Market analysts are signaling expectations for a decent if not spectacular monthly same-store sales report later this week as Macy's Inc. (NYSE: M) disclosed plans to hire more seasonal workers than last year for the all-important American year-end holiday shopping spree.
“Expect a solid September driven by strength in the first half of the month,” Roxanne Meyer of UBS Securities said in a note on Monday.
Nomura Equity Research also predicts that September, which is a harbinger for the last three months of the year, to be reasonably strong for retail.
“Following a strong August, trends in general seem slightly less robust in September, but nothing to worry about as we think about the state of the consumer headed into holiday,” Nomura said in a client note.
Some of the nation’s largest retail chains reported better-than-expected same-store sales last month. For example, San Francisco-based clothing chain The Gap Inc. (NYSE: GPS) reported 9 percent growth from last year, and Macy’s registered 5.5 percent growth over August 2011. The same-store sales figure is a good measure of retail market performance because it excludes stores open less than a year, which typically outperform established outlets due to their novelty factor.
Research firm ShopperTrak predicted that U.S. retail sales should rise 3.3 percent this holiday season, according to Reuters, which also reported that retail consulting firm Kurt Salmon expects a 4.2 percent increase in sales.
Meanwhile, Cincinnati-based Macy’s announced on Monday it is hiring 80,000 seasonal employees this year, up from last year, when it hired 78,000.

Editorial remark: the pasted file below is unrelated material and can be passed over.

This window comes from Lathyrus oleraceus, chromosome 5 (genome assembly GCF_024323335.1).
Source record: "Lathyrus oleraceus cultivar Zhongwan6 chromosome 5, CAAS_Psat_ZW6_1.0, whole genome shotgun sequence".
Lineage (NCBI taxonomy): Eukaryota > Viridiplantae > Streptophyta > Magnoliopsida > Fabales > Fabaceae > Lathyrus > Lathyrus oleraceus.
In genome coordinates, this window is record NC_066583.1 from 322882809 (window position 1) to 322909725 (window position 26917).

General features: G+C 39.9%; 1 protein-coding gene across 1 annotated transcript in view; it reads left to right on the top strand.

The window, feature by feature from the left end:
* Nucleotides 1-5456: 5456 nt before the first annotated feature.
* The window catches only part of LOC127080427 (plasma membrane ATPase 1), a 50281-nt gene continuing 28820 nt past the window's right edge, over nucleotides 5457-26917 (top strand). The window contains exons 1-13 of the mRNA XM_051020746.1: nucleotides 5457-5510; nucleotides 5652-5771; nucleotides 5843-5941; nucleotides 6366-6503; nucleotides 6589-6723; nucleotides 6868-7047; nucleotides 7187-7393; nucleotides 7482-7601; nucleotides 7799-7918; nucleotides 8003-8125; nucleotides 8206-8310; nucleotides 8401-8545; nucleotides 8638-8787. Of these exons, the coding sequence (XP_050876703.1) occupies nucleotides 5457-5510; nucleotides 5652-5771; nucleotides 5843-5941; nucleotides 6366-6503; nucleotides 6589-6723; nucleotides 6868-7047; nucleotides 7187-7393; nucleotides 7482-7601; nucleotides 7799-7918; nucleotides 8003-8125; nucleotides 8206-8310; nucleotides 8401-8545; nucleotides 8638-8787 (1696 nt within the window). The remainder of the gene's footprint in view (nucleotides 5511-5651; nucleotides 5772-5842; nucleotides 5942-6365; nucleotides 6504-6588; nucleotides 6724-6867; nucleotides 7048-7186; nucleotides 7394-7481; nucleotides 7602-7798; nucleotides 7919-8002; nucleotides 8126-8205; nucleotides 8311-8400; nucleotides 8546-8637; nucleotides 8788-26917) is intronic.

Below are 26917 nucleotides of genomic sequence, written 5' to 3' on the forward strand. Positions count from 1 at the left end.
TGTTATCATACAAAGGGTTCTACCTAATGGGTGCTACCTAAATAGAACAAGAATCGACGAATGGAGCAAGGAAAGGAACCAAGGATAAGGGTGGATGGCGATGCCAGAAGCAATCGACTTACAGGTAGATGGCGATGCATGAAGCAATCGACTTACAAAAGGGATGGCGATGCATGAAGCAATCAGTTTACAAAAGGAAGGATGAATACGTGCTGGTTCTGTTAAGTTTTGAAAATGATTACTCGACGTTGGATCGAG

So far, the following retail companies have given their seasonal hiring figures:
Kohl's Corporation (NYSE: KSS) of Menomonee Falls, Wi., says it’s hiring 58,400 seasonal employees, or about 10 percent more than it hired in 2011. Kohl’s also opened a dozen new stores in 10 states last week, creating about 1,500 jobs and upping the number of its showrooms to 1,146.
Toys R Us Ltd. said it’s hiring 45,000 holiday workers, compared to 40,000 last year.
Wal-Mart Stores Inc. (NYSE: WMT) of Bentonville, Ark., says it’s hiring about the same number as last year -- 50,000 -- but that it is also upping the number of available hours for all of its employees.
Plano, Tx.-based J.C. Penney Company, Inc. (NYSE: JCP) said it will hire about 40,000 workers to cover the busy season, up from 35,000 last year.
Best Buy Co., Inc. (NYSE: BBY) of Richfield, Minn., says it will hire about 14,000 workers, slightly fewer than last year, and nearly half of what it hired in 2010.